Audit of Delinquent Noncustodial Parents' Tax Refund and Economic Impact Payment Intercepts
The Child Support Enforcement Program (the program) is a Federal, State, and local partnership, established in 1975 under Title IV-D of the Social Security Act, to collect child support payments from noncustodial parents for distribution to custodial parents. The Coronavirus Aid, Relief, and Economic Security (CARES) Act, signed into law on March 27, 2020, provides qualifying individuals with a recovery rebate (economic impact payment) of up to $1,200 (or $2,400 if married and filing jointly), plus up to $500 for each qualifying child. Congress added a number of exemptions concerning the economic impact payments within the CARES Act; however, it did not exempt child support debt. According to estimates, up to 10.5 million noncustodial parents are delinquent in their payment of child support and could have their economic impact payments intercepted. Based on the significant impact that the CARES Act will have on the collection of delinquent child support due to the intercept of economic impact payments, we determined that the focus of our audit would be to determine whether selected State(s) have policies and procedures in place to ensure that State child support programs collected and distributed delinquent child support under the Federal Tax Refund Offset program. The failure to have effective procedures in place to ensure the collection and distribution of delinquent child support can result in essential child support funds not being provided to custodial parents during the COVID-19 pandemic.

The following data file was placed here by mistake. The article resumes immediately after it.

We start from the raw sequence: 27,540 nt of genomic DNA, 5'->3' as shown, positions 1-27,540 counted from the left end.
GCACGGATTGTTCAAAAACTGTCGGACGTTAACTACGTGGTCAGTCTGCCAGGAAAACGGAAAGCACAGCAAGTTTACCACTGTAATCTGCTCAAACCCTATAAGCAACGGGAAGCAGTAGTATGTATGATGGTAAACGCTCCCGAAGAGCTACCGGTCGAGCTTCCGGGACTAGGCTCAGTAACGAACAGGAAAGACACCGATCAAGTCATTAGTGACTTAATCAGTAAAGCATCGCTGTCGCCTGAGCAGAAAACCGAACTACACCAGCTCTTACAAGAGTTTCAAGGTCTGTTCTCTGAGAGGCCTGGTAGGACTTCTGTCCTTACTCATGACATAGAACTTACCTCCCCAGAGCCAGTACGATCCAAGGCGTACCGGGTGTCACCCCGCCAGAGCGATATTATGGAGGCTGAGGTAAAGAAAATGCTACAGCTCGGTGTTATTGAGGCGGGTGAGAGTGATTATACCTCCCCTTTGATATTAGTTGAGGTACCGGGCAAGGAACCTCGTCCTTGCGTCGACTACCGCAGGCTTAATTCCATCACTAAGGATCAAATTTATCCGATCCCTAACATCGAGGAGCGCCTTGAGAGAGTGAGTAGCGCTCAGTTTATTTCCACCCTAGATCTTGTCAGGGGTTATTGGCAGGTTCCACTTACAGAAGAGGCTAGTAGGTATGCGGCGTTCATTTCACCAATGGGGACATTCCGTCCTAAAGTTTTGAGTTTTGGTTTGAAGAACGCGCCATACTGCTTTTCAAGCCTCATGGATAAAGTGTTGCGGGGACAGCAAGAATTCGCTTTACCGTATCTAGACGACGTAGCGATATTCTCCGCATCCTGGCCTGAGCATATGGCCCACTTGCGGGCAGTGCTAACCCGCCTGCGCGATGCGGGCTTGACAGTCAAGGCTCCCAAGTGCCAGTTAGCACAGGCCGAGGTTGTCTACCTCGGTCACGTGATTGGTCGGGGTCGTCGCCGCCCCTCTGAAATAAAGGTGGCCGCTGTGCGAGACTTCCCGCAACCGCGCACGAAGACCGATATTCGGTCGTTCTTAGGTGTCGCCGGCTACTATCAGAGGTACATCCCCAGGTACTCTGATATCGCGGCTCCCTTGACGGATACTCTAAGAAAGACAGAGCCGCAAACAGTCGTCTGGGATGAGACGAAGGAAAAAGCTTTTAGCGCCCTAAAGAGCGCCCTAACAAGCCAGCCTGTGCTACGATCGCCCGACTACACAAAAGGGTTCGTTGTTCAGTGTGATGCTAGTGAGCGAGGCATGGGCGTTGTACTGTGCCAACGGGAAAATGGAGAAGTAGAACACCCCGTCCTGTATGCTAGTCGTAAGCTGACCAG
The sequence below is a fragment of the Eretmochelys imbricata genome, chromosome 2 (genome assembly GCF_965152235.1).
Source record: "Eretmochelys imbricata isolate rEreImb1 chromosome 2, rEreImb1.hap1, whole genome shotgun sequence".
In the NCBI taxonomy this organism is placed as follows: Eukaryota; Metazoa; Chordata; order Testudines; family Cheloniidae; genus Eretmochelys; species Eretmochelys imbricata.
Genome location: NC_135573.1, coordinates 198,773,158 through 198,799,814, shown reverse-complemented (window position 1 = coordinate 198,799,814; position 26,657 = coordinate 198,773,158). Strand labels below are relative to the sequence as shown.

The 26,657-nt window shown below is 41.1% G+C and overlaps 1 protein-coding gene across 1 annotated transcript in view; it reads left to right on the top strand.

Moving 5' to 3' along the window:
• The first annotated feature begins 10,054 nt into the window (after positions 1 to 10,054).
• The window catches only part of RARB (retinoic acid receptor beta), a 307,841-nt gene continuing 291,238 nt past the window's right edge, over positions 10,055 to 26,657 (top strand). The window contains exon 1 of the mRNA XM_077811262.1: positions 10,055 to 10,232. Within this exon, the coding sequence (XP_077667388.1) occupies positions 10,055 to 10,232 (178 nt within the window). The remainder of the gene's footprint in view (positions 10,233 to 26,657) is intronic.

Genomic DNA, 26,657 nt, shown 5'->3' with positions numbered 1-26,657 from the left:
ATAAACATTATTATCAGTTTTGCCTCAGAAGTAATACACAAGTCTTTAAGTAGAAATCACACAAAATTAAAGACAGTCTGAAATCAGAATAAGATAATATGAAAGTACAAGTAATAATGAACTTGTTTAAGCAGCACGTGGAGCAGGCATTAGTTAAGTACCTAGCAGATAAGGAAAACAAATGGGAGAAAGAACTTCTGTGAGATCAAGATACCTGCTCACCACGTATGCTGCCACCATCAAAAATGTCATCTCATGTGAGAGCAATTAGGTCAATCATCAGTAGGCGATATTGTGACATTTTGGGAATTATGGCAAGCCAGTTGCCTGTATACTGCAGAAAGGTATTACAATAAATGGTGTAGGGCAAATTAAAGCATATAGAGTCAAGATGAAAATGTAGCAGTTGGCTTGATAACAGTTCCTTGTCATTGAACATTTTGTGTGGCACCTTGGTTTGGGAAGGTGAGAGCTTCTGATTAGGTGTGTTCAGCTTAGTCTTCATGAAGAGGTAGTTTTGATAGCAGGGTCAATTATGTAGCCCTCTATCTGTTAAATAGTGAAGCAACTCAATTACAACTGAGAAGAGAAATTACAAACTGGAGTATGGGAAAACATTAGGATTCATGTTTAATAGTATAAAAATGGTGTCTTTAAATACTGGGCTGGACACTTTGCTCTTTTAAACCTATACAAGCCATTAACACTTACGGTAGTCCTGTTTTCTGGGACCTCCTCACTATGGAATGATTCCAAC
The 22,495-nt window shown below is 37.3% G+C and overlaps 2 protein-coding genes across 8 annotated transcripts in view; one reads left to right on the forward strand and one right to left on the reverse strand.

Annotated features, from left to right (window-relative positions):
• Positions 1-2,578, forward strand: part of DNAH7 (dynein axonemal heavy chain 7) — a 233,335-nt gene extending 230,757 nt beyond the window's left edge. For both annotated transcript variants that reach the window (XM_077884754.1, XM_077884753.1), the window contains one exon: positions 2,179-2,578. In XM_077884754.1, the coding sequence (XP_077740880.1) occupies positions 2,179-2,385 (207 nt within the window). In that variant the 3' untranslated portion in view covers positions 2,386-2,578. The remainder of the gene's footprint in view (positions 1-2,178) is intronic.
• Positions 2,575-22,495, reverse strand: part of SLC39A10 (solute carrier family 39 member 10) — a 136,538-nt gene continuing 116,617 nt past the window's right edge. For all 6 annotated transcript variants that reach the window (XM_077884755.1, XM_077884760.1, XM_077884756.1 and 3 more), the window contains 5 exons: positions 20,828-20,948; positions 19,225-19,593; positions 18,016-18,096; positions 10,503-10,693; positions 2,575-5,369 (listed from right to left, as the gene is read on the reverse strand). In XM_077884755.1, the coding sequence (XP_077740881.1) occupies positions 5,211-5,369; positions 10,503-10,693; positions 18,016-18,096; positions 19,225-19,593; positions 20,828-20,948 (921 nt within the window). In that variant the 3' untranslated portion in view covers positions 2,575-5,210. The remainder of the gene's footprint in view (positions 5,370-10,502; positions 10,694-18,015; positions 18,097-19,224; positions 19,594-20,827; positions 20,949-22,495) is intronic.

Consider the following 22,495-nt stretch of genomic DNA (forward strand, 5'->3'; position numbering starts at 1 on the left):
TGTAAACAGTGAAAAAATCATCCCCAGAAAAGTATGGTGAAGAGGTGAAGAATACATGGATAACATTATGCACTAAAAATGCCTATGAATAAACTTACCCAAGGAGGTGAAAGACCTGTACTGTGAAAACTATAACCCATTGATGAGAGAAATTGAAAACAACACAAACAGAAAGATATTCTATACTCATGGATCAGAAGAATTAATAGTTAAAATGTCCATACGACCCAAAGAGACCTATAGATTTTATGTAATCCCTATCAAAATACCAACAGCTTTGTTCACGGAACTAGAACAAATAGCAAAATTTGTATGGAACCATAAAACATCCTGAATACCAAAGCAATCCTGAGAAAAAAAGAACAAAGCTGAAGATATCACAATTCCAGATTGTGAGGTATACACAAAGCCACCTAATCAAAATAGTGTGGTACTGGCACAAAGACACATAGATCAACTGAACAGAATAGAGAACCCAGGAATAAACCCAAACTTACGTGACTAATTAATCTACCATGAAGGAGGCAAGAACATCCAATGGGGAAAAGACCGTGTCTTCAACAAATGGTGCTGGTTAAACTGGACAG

|Announced or Revised||Agency||Title||Component||Report Number(s)||Expected Issue Date (FY)|
|January 2021||Administration for Children and Families||Audit of Delinquent Noncustodial Parents' Tax Refund and Economic Impact Payment Intercepts||Office of Audit Services||W-00-21-20030||2022|